Tropes to avoid in fanfiction

In my last article, “How to write fanfiction,” [LINK] I discussed several tips for improving your fanfics.  I specifically stayed away from anything relating to writing craft like dialogue, plotting, pacing, and others because they are common to all writing.  You can find articles and videos about them on my website or YouTube channel.  I focused this article on the tips and tropes that are specific to fanfiction as an art form.

In this article, I will be focusing on the dangers of fanfic.  I’ll start with some of the most common pitfalls of fanfic and finish with a list of 10 most reviled tropes in fanfic. 

Let’s get started.

Mary Sue

I think everyone is familiar with the Mary Sue.  A Mary Sue is usually female, but not always.  She’s typically a generally perfect character.  Everybody likes her, she has no flaws, she’s pretty, charismatic, warm, hopeful, kind, etc.  Imagine a female, fictional Jesus and you get the picture.  She activates her Mary Sue powers to overcome the antagonist and save the day to the applause of everyone around her.  But her victory can come at a cost as she’s bravely killed in the attempt and has an over the top, weepy funeral in her honor.

Don’t do that.  A perfect character that everyone loves and saves the day is unrelatable.  People want to see flawed, vulnerable characters who struggle against their flaws and overcome them by the end of the story. 

The Insert Sue

Similar to the Mary Sue, the Insert Sue is when the author inserts himself into the story.  Now, if you’re writing for your own private collection, that’s fine.  You can do whatever you want for yourself.  You want to write a story of you and Chewbacca riding King Kong into battle against an army of giant squirrels?  Go nuts.  If it’s for your own private library, then do you.  But if it’s for consumption by other readers you need to take their tastes into account.  And reading a story written by an author who makes himself the star of his own show is a bit like watching someone play video games.  Great fun for the guy who’s doing it, boring for anyone watching.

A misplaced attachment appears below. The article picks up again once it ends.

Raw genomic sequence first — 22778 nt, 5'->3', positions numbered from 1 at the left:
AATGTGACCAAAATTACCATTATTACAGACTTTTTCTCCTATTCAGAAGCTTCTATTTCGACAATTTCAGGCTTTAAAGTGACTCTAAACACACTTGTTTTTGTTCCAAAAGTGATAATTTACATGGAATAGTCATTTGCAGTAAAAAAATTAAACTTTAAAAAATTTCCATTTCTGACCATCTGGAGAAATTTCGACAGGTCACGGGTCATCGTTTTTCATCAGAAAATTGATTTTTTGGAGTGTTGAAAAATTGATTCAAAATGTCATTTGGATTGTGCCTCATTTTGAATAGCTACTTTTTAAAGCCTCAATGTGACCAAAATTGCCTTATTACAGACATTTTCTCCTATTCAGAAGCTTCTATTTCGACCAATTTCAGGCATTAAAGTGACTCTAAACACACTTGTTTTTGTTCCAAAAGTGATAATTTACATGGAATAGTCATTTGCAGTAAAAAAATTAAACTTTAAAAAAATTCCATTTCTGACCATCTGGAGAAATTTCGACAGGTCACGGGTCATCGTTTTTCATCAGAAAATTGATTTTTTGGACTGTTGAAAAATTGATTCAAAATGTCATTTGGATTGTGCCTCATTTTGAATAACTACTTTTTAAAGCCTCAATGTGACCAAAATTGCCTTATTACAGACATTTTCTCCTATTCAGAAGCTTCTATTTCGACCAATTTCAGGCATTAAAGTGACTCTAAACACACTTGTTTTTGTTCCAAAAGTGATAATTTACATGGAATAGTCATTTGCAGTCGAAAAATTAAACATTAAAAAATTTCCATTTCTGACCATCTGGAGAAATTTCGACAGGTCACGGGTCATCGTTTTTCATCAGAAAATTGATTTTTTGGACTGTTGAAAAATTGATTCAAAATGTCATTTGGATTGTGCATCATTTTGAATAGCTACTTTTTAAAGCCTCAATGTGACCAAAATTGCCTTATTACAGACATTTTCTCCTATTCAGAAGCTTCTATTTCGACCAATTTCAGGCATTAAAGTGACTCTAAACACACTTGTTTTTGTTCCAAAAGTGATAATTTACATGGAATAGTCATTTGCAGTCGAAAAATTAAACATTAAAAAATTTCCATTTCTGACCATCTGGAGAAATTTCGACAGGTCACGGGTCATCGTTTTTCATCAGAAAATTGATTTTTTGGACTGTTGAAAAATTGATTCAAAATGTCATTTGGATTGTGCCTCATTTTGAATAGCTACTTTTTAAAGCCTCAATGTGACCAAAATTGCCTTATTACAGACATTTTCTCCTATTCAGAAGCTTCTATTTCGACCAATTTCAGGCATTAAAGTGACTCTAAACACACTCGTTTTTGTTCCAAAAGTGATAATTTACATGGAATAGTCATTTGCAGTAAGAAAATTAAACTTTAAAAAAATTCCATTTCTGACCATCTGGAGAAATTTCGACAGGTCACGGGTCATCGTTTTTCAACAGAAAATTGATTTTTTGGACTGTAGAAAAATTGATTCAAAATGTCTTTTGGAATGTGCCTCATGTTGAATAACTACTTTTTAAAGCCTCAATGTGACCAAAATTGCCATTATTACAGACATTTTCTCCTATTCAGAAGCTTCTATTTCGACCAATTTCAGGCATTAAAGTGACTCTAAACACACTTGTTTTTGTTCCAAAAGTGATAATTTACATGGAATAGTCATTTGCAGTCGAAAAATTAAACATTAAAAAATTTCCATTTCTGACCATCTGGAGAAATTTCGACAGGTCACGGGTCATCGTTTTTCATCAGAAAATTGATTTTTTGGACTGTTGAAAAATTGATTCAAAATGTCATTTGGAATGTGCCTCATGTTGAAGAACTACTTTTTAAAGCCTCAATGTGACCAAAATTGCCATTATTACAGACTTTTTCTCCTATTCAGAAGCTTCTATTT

OTT (Over The Top) Characters

If you’ve read fanfic for any length of time, then you know the type.  These characters, though based on a canon character, have over the top personalities that don’t appear anywhere in fiction or real life.  These are the stories where Draco Malfoy struts into a room, winks at Hermione and says,

“Hey, good looking!  Want to go to the Room of Requirement, and help me break in my new broom?”

No!  Stop!  Bad fanfic writer.  Down, boy.

If you want to create an alternate universe fanfic, where Draco and Hermione hookup, fine.  But Draco and Hermione still need to be recognizable as Draco and Hermione. 

It’s all about the difference between character and caricature.  A character is the group of qualities that make a person, group, or thing different from others.  A caricature is an imitation of a person where certain characteristics are exaggerated in a comical or grotesque way.  Your characters should always remain characters.  You can subvert expectations, but always remember to honor canon.

To learn how to subvert expectations in you fanfics, check out my article, “How to write fanfiction,” [LINK]. 

If you stray too far from canon then you’re not writing fanfic anymore.  At this point you’re basically writing an original story.  There’s nothing wrong with that and loads of authors have made names for themselves by repurposing fics that strayed too far from canon.  But a fanfic should remain true to canon.

That’s not to say that you can’t do a caricature, but you need to be purposeful about it.  I once read a Star Trek spoof that had me in stitches.  It was based on the TNG episode, “The Qality of Life,” where Data argues that some construction robots Star Fleet is using are alive.  One scene had Picard, Data and Geordi in the ready room discussing the issue in standard, Star Trek, technobabbly goodness. 

In the spoof Data turns around and, in order to prove that Geordi was alive, lights his beard on fire.  The rest of the scene is Data and Picard calmly talking while LaForge runs around in the background desperately trying to put out his beard. 

This was a caricature and it worked because it was intentional.  It created a caricature by playing on Data’s established character traits, that he’s emotionless, and having him casually light a friends beard on fire to prove a point.  It subverted expectations by having Data and Picard talk calmly while Geordi’s beard burned instead of rushing to help him, as a sane person would do.

Melodrama and villain monologuing

There’s a writer on YouTube I like named Alexa Donne.  She gives really good advice, including fanfic advice.  She calls this “Bond Villain Syndrome.”